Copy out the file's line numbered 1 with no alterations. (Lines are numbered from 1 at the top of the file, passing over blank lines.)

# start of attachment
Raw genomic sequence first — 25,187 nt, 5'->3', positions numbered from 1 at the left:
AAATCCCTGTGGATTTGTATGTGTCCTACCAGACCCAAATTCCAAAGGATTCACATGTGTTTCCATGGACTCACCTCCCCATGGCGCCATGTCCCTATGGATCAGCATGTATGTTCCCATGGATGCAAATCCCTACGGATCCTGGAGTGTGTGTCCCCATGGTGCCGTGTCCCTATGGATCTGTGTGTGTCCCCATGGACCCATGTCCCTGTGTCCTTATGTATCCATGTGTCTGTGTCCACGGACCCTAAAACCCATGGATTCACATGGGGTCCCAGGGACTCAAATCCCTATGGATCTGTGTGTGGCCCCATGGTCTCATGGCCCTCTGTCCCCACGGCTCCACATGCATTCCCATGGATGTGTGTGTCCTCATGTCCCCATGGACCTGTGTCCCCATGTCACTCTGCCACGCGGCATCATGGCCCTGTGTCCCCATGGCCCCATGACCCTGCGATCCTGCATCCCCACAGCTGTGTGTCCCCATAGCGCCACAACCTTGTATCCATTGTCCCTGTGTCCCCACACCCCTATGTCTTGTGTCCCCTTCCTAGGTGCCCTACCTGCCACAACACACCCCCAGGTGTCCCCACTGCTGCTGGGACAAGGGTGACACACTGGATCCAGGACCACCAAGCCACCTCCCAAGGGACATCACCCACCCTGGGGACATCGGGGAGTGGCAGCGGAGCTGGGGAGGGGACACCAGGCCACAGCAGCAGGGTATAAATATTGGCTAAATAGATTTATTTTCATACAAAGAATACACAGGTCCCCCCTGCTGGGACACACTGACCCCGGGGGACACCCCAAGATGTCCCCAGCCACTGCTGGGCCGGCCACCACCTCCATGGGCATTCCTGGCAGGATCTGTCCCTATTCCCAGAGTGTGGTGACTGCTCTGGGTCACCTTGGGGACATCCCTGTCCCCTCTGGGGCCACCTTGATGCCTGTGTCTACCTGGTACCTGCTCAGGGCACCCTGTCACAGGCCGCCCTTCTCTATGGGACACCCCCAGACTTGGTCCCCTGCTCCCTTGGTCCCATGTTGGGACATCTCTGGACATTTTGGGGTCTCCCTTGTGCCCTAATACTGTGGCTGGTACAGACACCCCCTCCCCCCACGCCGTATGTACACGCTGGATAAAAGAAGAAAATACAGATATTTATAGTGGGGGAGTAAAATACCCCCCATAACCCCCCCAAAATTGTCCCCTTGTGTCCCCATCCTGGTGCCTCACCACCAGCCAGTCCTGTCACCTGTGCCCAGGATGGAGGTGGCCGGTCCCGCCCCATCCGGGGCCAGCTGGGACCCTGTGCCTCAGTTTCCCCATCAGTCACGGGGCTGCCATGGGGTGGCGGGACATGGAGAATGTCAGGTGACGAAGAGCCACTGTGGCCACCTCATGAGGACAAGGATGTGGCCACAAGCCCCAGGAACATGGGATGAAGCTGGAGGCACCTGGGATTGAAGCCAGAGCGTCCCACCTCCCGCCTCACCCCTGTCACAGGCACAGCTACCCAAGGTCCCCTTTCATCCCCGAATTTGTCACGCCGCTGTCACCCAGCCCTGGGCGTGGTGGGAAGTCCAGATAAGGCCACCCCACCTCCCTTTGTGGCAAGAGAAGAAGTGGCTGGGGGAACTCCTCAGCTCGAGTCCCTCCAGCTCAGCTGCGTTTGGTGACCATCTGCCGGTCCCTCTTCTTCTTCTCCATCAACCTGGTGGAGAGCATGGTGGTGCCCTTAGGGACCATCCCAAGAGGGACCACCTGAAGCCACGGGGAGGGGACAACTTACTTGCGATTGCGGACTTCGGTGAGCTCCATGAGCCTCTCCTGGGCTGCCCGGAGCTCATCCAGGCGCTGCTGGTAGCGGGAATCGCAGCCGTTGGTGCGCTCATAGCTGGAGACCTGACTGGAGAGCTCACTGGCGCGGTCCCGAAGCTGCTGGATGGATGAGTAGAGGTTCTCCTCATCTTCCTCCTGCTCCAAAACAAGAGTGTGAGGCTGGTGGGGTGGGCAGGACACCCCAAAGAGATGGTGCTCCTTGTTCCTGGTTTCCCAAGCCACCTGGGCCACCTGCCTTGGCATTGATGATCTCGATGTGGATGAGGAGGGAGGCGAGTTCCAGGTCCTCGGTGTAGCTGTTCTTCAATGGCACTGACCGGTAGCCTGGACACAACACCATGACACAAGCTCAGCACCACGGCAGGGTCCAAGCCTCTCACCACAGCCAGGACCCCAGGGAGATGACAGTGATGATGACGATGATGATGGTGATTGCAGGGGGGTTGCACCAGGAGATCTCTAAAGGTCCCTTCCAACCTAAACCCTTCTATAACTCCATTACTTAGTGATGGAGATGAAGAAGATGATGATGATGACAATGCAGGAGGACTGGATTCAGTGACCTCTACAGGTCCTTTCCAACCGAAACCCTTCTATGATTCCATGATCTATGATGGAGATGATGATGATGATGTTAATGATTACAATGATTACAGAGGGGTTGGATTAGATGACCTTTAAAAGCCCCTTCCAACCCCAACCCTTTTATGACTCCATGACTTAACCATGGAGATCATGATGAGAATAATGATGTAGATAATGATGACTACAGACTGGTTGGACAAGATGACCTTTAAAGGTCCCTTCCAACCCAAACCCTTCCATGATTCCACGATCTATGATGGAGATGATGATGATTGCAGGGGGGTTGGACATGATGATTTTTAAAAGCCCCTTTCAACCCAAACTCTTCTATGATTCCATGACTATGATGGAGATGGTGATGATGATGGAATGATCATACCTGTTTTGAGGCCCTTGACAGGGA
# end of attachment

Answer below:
Raw genomic sequence first — 25,187 nt, 5'->3', positions numbered from 1 at the left: